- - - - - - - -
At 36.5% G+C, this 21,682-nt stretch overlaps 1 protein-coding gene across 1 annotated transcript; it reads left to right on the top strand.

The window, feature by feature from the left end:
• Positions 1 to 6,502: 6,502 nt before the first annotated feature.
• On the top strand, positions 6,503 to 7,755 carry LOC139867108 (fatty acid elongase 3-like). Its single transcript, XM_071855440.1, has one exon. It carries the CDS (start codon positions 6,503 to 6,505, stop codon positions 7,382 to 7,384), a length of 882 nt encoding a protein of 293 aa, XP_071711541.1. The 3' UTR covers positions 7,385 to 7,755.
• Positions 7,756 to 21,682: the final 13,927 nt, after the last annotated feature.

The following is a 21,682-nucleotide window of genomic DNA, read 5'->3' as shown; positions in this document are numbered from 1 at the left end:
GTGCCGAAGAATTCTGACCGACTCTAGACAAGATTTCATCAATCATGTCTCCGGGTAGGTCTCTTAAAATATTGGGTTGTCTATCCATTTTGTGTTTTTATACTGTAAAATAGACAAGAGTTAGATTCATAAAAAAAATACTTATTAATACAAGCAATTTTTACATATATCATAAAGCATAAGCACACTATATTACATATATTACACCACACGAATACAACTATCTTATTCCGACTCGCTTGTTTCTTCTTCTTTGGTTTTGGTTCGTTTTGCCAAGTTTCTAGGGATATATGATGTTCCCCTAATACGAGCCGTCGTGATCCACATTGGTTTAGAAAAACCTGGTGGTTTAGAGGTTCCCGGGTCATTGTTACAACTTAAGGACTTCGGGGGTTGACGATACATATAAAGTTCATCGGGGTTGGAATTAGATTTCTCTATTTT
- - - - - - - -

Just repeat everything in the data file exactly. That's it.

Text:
At 36.5% G+C, this 21,682-nt stretch overlaps 1 protein-coding gene across 1 annotated transcript; it reads left to right on the top strand.

The window, feature by feature from the left end:
• Positions 1 to 6,502: 6,502 nt before the first annotated feature.
• On the top strand, positions 6,503 to 7,755 carry LOC139867108 (fatty acid elongase 3-like). Its single transcript, XM_071855440.1, has one exon. It carries the CDS (start codon positions 6,503 to 6,505, stop codon positions 7,382 to 7,384), a length of 882 nt encoding a protein of 293 aa, XP_071711541.1. The 3' UTR covers positions 7,385 to 7,755.
• Positions 7,756 to 21,682: the final 13,927 nt, after the last annotated feature.

The following is a 21,682-nucleotide window of genomic DNA, read 5'->3' as shown; positions in this document are numbered from 1 at the left end:
GTGCCGAAGAATTCTGACCGACTCTAGACAAGATTTCATCAATCATGTCTCCGGGTAGGTCTCTTAAAATATTGGGTTGTCTATCCATTTTGTGTTTTTATACTGTAAAATAGACAAGAGTTAGATTCATAAAAAAAATACTTATTAATACAAGCAATTTTTACATATATCATAAAGCATAAGCACACTATATTACATATATTACACCACACGAATACAACTATCTTATTCCGACTCGCTTGTTTCTTCTTCTTTGGTTTTGGTTCGTTTTGCCAAGTTTCTAGGGATATATGATGTTCCCCTAATACGAGCCGTCGTGATCCACATTGGTTTAGAAAAACCTGGTGGTTTAGAGGTTCCCGGGTCATTGTTACAACTTAAGGACTTCGGGGGTTGACGATACATATAAAGTTCATCGGGGTTGGAATTAGATTTCTCTATTTT